Every spring, steelhead run up the coastal tributary streams and rivers of Lake Superior. They have been doing this for well over 100 years in the greatest of lakes, although they are not a native species. Steelhead – another name for rainbow trout – were introduced from the west coast of North America. These western steelhead, which live as adults in the Pacific Ocean but spawn in freshwater streams, took amazingly well to the harsher, cold environment of Lake Superior. Steelhead are incredibly tough, running up the coastal streams of Lake Superior, leaping falls again and again, in order to reach the spawning grounds. The power these fish have is spectacular, which is why they are such a highly favored sport fish. A steelhead can test your tackle like few other fish, and broken lines and even fishing rods are not unheard of.
When I was a young steelheader, most fish caught were kept and killed. The limit was five fish back then, so on a typical morning, it was not unusual to see 25 or 30 dead steelhead on the banks of the more popular rivers. These were adult spawning fish that averaged five to eight pounds. As the years went on, and steelhead fishing grew more popular, the runs began to dwindle, and the average size went down. It was clear something needed to be done. In the late1990s a committee was struck to look at bag limits and overall conservation of Lake Superior steelhead. This writer was on that committee, as were several other notable anglers including members of the North Shore Steelhead Association. After much study and deliberation, the result was a one fish limit for much of Superior’s north shore. With this regulation change came the need to increase awareness of proper handling and releasing of these fish. Catch and release has played a key role in the preservation of steelhead on Lake Superior.
Steelhead are generally caught in rivers and streams, often in fast water. That means landing these fish can be tricky. Many anglers use a net to land steelhead, and this is fine, if the net is not nylon or a coarse material that will damage fins and remove the slime. Keeping the fish in the net and in the water when it is unhooked makes a big difference. As was mentioned already, these are a tough fish, and the colder the water, the better they do. Luckily much of the run of steelhead happens in late April and early May when water temperatures are often bone chilling.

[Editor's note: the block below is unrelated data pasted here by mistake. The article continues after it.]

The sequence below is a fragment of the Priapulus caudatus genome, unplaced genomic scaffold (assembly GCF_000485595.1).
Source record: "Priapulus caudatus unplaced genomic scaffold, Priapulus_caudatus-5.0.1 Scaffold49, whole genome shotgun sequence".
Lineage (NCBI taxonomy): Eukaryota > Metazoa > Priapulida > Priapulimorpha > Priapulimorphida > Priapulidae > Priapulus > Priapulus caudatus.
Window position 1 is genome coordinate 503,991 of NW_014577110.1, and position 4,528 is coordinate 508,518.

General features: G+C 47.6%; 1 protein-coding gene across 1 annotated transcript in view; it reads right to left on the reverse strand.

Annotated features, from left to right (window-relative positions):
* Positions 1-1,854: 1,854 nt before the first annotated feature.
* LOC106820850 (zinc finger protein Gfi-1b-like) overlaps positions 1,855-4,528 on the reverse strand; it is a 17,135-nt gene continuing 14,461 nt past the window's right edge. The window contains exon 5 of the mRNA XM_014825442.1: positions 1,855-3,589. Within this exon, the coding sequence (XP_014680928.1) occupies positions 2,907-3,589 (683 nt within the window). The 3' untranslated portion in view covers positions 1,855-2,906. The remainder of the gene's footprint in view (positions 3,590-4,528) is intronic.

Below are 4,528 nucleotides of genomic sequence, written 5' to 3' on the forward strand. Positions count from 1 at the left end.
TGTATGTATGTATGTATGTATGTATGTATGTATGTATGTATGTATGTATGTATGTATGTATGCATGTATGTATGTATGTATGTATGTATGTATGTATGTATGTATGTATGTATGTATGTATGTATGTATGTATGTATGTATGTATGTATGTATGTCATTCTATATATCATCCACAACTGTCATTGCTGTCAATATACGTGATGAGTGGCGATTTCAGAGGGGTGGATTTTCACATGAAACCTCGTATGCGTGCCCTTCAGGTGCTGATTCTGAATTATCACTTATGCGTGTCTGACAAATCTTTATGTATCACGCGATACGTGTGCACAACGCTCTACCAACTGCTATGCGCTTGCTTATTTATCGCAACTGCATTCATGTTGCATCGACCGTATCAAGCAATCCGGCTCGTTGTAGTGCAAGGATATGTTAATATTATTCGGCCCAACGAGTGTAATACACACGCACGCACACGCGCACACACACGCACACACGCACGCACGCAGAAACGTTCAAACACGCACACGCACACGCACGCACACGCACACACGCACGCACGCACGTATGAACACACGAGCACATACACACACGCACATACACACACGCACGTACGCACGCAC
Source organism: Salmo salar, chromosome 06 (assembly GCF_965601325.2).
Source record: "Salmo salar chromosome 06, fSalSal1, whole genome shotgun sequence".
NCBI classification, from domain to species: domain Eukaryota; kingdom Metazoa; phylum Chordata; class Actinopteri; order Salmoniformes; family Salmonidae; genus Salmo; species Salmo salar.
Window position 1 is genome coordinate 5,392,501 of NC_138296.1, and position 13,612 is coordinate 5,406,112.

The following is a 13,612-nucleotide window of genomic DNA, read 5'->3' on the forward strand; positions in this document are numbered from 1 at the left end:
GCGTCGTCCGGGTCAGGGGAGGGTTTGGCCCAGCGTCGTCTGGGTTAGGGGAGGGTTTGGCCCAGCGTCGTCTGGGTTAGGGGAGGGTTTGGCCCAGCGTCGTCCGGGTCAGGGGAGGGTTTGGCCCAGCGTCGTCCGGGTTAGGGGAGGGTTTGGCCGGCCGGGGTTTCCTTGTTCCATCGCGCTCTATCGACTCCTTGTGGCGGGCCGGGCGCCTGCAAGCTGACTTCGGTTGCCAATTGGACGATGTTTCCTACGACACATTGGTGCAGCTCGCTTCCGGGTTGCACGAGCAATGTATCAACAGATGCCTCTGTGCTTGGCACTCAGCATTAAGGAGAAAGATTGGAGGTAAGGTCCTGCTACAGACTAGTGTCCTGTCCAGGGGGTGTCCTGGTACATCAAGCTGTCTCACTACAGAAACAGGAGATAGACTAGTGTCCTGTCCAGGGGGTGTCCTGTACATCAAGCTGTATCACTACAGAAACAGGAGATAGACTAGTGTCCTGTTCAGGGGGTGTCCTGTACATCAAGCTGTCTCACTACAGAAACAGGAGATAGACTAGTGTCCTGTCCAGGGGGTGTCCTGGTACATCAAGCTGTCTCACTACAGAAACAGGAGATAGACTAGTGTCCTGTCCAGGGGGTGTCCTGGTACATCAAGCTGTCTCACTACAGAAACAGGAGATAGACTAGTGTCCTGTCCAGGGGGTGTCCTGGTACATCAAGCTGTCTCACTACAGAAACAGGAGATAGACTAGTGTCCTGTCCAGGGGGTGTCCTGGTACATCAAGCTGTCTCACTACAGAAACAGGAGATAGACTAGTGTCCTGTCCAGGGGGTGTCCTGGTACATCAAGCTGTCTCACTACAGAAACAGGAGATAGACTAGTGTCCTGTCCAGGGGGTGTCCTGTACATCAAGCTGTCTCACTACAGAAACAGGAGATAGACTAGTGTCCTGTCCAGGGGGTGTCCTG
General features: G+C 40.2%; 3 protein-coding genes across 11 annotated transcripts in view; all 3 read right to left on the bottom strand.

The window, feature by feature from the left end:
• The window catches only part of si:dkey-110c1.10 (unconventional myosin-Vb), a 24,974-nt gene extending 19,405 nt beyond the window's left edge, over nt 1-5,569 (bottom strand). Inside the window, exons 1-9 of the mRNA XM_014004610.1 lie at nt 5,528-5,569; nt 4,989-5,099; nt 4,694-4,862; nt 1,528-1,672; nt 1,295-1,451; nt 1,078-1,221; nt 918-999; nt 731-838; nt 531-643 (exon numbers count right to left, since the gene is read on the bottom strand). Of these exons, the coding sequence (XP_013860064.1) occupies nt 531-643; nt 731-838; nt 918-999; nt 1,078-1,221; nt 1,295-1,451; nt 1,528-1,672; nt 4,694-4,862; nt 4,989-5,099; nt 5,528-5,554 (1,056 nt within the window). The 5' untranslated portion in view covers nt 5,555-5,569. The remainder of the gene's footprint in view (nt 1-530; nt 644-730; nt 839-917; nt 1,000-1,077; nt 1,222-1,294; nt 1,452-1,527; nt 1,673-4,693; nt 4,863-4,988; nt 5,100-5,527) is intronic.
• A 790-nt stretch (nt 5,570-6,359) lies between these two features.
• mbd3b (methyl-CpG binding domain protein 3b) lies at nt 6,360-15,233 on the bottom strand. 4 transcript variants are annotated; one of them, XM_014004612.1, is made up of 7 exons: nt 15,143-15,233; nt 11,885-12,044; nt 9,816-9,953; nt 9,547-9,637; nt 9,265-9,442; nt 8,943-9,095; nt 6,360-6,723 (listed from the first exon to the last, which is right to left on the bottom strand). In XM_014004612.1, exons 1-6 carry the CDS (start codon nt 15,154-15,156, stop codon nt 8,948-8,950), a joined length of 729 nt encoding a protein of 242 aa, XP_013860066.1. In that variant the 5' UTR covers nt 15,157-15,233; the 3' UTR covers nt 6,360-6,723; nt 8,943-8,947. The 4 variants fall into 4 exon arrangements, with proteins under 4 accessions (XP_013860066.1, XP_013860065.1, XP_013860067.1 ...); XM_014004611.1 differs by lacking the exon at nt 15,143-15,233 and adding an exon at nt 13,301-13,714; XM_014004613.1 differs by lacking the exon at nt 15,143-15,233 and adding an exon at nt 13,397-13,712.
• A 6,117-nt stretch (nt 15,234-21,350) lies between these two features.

If you don’t us a net to land a steelhead, you will need to beach the fish and handle it with a wet cotton glove. Recently, due to misinformation on social media, handling trout with a wet glove has become a hot bottom issue. However, every fisheries scientist, biologist and fish technician I’ve known in 30 plus years as an outdoor educator used a wet cotton glove to handle steelhead. Why? Because trout are slippery, and if you don’t have a firm hold on them, they slip and bounce off rocks and logs and that’s not good.
The knock against gloves is they “cause fungus.” The fact is steelhead can be handled with a wet cotton glove safely. For many years, steelhead by the hundreds have been tagged by volunteers and biologists on Lake Superior’s north shore. Tag returns from these fish are common and some tagged steelhead have been recaught several times, over many years. Every single fish tagged has been handled with a wet cotton glove.
When you use a cotton or fleece glove, make sure it is nice and damp. Hold the trout by the wrist of the tail and support its belly. Never hoist a steelhead by the gill plate unless the other hand is supporting its body weight.
Beside a net and/or cotton glove, the tools for dealing with steelhead are few. Steelhead in rivers are mostly caught with single hooks, either via a fly or a hook baited with a roe bag or rubber worm. A pair of haemostats or a small pair of needle nose pliers will extract most single hooks easily. Have these tools on a tether that you can attach to your vest or knapsack. One of the inevitable events when steelheading is dropping your pliers in the drink. A tether will save the day.
Steelhead fight hard when hooked and often leap and make powerful runs. They will be tired fish by the time they are landed. Keep this in mind when handling them. Keep the steelhead in the water as much as possible when removing the hook. Don’t let it flop around on shore and do your best not to drop them. When it’s time to be releasing steelhead, hold it gently in the water by the tail and allow the trout to breathe. Try to keep it out of the main current if possible. When it is time, the fish will tell you it wants to go with its tail. Let the trout swim off on its own steam. Quite often catching, handling and releasing steelhead will make them tired. So, they will park on the bottom of the river or creek and get its bearings. Let the fish do this and give it a little space. In time, it will be back to doing what nature has called it to do: Running upstream to make the next generation of steelhead.
The care you take with each fish will help that legacy continue.